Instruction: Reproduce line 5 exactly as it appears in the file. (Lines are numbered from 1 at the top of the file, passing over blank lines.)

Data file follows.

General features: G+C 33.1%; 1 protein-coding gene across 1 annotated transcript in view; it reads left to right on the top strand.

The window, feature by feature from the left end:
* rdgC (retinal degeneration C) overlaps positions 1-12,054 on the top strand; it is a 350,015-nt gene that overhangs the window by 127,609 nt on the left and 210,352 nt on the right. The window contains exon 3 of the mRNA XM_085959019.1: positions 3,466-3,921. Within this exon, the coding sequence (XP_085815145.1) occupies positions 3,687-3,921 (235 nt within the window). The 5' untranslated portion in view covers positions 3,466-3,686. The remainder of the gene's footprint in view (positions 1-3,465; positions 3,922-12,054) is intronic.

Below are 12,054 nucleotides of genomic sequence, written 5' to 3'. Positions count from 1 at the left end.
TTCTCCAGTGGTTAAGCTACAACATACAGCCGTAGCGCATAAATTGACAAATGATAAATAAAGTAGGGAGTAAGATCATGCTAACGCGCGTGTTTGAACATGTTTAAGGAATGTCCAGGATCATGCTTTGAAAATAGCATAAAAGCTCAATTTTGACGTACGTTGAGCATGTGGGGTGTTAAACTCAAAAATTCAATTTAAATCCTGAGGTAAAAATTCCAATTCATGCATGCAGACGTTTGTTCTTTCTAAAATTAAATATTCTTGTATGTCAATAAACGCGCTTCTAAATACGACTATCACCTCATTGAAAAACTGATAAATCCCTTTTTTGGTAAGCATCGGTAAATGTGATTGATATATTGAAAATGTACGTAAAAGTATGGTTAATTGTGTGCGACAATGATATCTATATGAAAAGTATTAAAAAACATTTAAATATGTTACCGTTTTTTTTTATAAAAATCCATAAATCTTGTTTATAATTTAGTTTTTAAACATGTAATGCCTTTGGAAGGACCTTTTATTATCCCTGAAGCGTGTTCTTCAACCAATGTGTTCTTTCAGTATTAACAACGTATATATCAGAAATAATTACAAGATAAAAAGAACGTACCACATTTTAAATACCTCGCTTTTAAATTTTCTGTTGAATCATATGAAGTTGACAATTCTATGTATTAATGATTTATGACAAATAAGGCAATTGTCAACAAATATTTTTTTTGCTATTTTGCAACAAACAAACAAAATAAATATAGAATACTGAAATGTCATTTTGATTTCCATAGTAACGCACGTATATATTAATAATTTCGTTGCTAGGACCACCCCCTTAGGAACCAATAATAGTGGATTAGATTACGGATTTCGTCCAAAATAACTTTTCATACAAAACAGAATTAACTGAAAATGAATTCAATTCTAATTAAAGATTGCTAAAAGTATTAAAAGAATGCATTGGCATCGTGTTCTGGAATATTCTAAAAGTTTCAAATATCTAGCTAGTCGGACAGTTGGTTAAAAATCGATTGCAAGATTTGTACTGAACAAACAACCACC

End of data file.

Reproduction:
TTCTCCAGTGGTTAAGCTACAACATACAGCCGTAGCGCATAAATTGACAAATGATAAATAAAGTAGGGAGTAAGATCATGCTAACGCGCGTGTTTGAACATGTTTAAGGAATGTCCAGGATCATGCTTTGAAAATAGCATAAAAGCTCAATTTTGACGTACGTTGAGCATGTGGGGTGTTAAACTCAAAAATTCAATTTAAATCCTGAGGTAAAAATTCCAATTCATGCATGCAGACGTTTGTTCTTTCTAAAATTAAATATTCTTGTATGTCAATAAACGCGCTTCTAAATACGACTATCACCTCATTGAAAAACTGATAAATCCCTTTTTTGGTAAGCATCGGTAAATGTGATTGATATATTGAAAATGTACGTAAAAGTATGGTTAATTGTGTGCGACAATGATATCTATATGAAAAGTATTAAAAAACATTTAAATATGTTACCGTTTTTTTTTATAAAAATCCATAAATCTTGTTTATAATTTAGTTTTTAAACATGTAATGCCTTTGGAAGGACCTTTTATTATCCCTGAAGCGTGTTCTTCAACCAATGTGTTCTTTCAGTATTAACAACGTATATATCAGAAATAATTACAAGATAAAAAGAACGTACCACATTTTAAATACCTCGCTTTTAAATTTTCTGTTGAATCATATGAAGTTGACAATTCTATGTATTAATGATTTATGACAAATAAGGCAATTGTCAACAAATATTTTTTTTGCTATTTTGCAACAAACAAACAAAATAAATATAGAATACTGAAATGTCATTTTGATTTCCATAGTAACGCACGTATATATTAATAATTTCGTTGCTAGGACCACCCCCTTAGGAACCAATAATAGTGGATTAGATTACGGATTTCGTCCAAAATAACTTTTCATACAAAACAGAATTAACTGAAAATGAATTCAATTCTAATTAAAGATTGCTAAAAGTATTAAAAGAATGCATTGGCATCGTGTTCTGGAATATTCTAAAAGTTTCAAATATCTAGCTAGTCGGACAGTTGGTTAAAAATCGATTGCAAGATTTGTACTGAACAAACAACCACC